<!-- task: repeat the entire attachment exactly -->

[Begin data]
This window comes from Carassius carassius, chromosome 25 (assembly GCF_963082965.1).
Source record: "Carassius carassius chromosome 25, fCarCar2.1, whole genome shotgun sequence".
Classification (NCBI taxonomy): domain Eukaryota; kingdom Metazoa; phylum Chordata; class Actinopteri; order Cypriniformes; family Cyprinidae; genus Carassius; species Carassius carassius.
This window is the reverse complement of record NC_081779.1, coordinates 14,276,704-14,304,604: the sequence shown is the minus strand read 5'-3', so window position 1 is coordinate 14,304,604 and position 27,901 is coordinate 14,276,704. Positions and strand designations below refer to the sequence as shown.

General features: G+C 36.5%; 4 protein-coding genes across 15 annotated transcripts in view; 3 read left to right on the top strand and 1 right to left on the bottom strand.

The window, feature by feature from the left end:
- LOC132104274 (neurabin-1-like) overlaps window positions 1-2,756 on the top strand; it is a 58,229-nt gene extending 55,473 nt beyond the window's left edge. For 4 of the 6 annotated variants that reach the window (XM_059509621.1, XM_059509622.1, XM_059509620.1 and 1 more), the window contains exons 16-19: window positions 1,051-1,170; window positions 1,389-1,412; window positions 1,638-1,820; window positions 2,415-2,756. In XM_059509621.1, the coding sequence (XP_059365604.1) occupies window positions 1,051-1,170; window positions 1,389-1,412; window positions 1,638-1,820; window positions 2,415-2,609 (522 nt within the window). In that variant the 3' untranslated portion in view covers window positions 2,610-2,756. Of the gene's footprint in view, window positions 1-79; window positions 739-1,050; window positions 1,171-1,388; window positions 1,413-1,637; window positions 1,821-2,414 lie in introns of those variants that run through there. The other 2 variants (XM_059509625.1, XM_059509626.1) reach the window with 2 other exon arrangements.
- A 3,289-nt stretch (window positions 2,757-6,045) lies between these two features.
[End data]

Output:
This window comes from Carassius carassius, chromosome 25 (assembly GCF_963082965.1).
Source record: "Carassius carassius chromosome 25, fCarCar2.1, whole genome shotgun sequence".
Classification (NCBI taxonomy): domain Eukaryota; kingdom Metazoa; phylum Chordata; class Actinopteri; order Cypriniformes; family Cyprinidae; genus Carassius; species Carassius carassius.
This window is the reverse complement of record NC_081779.1, coordinates 14,276,704-14,304,604: the sequence shown is the minus strand read 5'-3', so window position 1 is coordinate 14,304,604 and position 27,901 is coordinate 14,276,704. Positions and strand designations below refer to the sequence as shown.

General features: G+C 36.5%; 4 protein-coding genes across 15 annotated transcripts in view; 3 read left to right on the top strand and 1 right to left on the bottom strand.

The window, feature by feature from the left end:
- LOC132104274 (neurabin-1-like) overlaps window positions 1-2,756 on the top strand; it is a 58,229-nt gene extending 55,473 nt beyond the window's left edge. For 4 of the 6 annotated variants that reach the window (XM_059509621.1, XM_059509622.1, XM_059509620.1 and 1 more), the window contains exons 16-19: window positions 1,051-1,170; window positions 1,389-1,412; window positions 1,638-1,820; window positions 2,415-2,756. In XM_059509621.1, the coding sequence (XP_059365604.1) occupies window positions 1,051-1,170; window positions 1,389-1,412; window positions 1,638-1,820; window positions 2,415-2,609 (522 nt within the window). In that variant the 3' untranslated portion in view covers window positions 2,610-2,756. Of the gene's footprint in view, window positions 1-79; window positions 739-1,050; window positions 1,171-1,388; window positions 1,413-1,637; window positions 1,821-2,414 lie in introns of those variants that run through there. The other 2 variants (XM_059509625.1, XM_059509626.1) reach the window with 2 other exon arrangements.
- A 3,289-nt stretch (window positions 2,757-6,045) lies between these two features.